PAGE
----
See The Brightest Asteroid Vesta In Binoculars

Vesta comes to opposition on Nov. 12 in Cetus the Sea Monster when it will be bright enough to see in binoculars. Vesta is a rocky protoplanet rich in craters located in the main asteroid belt. It will come closest to Earth on Nov. 12 at a distance of 145 million miles (233 million km). Click here for a wildly good interactive model of Vesta that you spin (hold your mouse button down) or zoom into by scrolling. NASA Visualization Technology Applications and Development

Have you ever seen an asteroid? They look exactly like stars. That’s because nearly every one of approximately 822,000 known objects are too small and far away to show a shape. The name’s a giveaway.  The “aster” in asteroid is Latin for “star.” All asteroids circle the sun similar to the planets but are concentrated in two primary regions — the main asteroid belt between Mars and Jupiter and the Kuiper Belt beyond Neptune. Asteroids in the main belt are mostly made of rock while those in the outer solar system are rich in ices like water.

This is the view facing east around 9 p.m. in early November. You can use the bright orange star Aldebaran along with the Pleiades to “triangulate” to Omicron Tauri. From there, use binoculars to slowly walk your way to the asteroid.

Vesta orbits within the main belt at an average distance of 219 million miles (353 million km) — 2.3 times Earth’s distance from the sun — every 3.6 years. At 326 miles wide (525 km) you could drive across it in under 6 hours at freeway speeds. Vesta is one of the most reflective asteroids and the brightest visible from Earth. During favorable approaches it can become bright enough to see with the naked eye.

This month Vesta reaches opposition on Nov. 12, when it’s closest to Earth for the year. And it won’t disappoint. For the next couple weeks the minor planet (another name for an asteroid) will shine around magnitude 6.6, only a half a magnitude below the naked-eye limit, and make an easy catch in almost any pair of binoculars magnifying 7x and up.

Vesta travels from Taurus into Cetus this month while shining around 6.6 magnitude. This map has north up and west to the right. Stars are shown to magnitude 7. The Pleiades Cluster is just out of the frame. Find the duo of Omicron and Xi (ξ) Tauri and then star-hop to the west to spot the asteroid. Its position is shown every 5 days. On other days, just interpolate between the dates. Chris Marriott’s SkyMap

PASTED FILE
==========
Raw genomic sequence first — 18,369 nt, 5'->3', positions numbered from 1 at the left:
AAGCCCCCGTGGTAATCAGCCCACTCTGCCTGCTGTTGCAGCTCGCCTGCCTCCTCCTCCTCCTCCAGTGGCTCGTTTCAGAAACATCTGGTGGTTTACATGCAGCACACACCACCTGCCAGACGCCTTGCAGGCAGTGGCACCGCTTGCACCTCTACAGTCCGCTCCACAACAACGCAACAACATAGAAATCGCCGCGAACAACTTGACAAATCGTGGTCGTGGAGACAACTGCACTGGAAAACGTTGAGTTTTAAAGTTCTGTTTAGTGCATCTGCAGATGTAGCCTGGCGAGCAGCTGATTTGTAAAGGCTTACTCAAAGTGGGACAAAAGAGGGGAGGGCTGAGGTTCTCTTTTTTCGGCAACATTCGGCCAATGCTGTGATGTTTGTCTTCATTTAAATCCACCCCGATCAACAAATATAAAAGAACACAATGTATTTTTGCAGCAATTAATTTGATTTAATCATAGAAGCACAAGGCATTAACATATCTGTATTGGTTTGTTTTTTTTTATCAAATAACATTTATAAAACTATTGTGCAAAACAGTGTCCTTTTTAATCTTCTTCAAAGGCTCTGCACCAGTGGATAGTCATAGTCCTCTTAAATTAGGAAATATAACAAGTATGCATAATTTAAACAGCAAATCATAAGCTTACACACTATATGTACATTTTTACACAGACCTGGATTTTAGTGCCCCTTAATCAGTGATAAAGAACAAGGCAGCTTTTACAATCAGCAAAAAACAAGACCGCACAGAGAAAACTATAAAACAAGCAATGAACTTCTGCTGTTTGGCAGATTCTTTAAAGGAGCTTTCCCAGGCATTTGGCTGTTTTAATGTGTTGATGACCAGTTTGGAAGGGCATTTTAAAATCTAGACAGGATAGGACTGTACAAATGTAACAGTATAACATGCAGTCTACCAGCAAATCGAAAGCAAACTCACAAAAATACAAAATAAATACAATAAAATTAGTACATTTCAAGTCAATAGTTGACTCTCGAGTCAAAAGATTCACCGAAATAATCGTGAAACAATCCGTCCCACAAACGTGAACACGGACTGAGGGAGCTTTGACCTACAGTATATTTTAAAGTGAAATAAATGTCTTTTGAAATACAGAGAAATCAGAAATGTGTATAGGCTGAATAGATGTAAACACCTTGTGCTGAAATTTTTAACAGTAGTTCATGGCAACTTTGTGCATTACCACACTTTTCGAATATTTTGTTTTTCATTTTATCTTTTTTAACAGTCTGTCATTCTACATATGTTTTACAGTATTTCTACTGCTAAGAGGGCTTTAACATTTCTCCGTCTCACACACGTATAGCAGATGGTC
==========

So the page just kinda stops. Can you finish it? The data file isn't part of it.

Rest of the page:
You’ll find the mobile point of light in western Taurus the Bull where it shares a border with Cetus the Sea Monster. Sounds like dangerous territory but Vesta proceeds apace. Tonight (Nov. 5) and the next few nights are ideal for tracking the minor planet because it passes close to the 3rd magnitude naked-eye star Omicron (ο)Tauri. Center that star in binoculars and Vesta will share the same field of view. From here it moves west into Cetus in the vicinity of that constellation’s brightest star, Menkar or Alpha (α) Ceti.

Vesta (lower left) orbits within the asteroid belt between Mars and Jupiter at distances of 219 million miles. NASA’s Dawn mission also orbited and explored the largest asteroid, Ceres. NASA / McREL

You’ll be watching for what looks like a star slowly march to the west a fraction of a degree each night. You’ll also get to see one of the most unique objects in the solar system — Vesta is the only known protoplanet of the type that coalesced to form the terrestrial planets. Protoplanets are different from most small, rocky objects because they were hot enough to evolve a denser, metal-rich core surrounded by a thick rocky crust. Astronomers say Vesta is differentiated in contrast to the simple “mixed bag” of materials found in uncooked, undifferentiated asteroids.

Moonlight will start to hamper your attempts at seeing Vesta in binoculars soon, so try to find it the next clear night. Moonless conditions return starting about Nov. 16. It’s fun to go for a “ride-along” on a bright asteroid using nothing more than binoculars and your imagination. May good weather prevail. For tons of great pictures of Vesta, check out NASA’s Vesta Photojournal.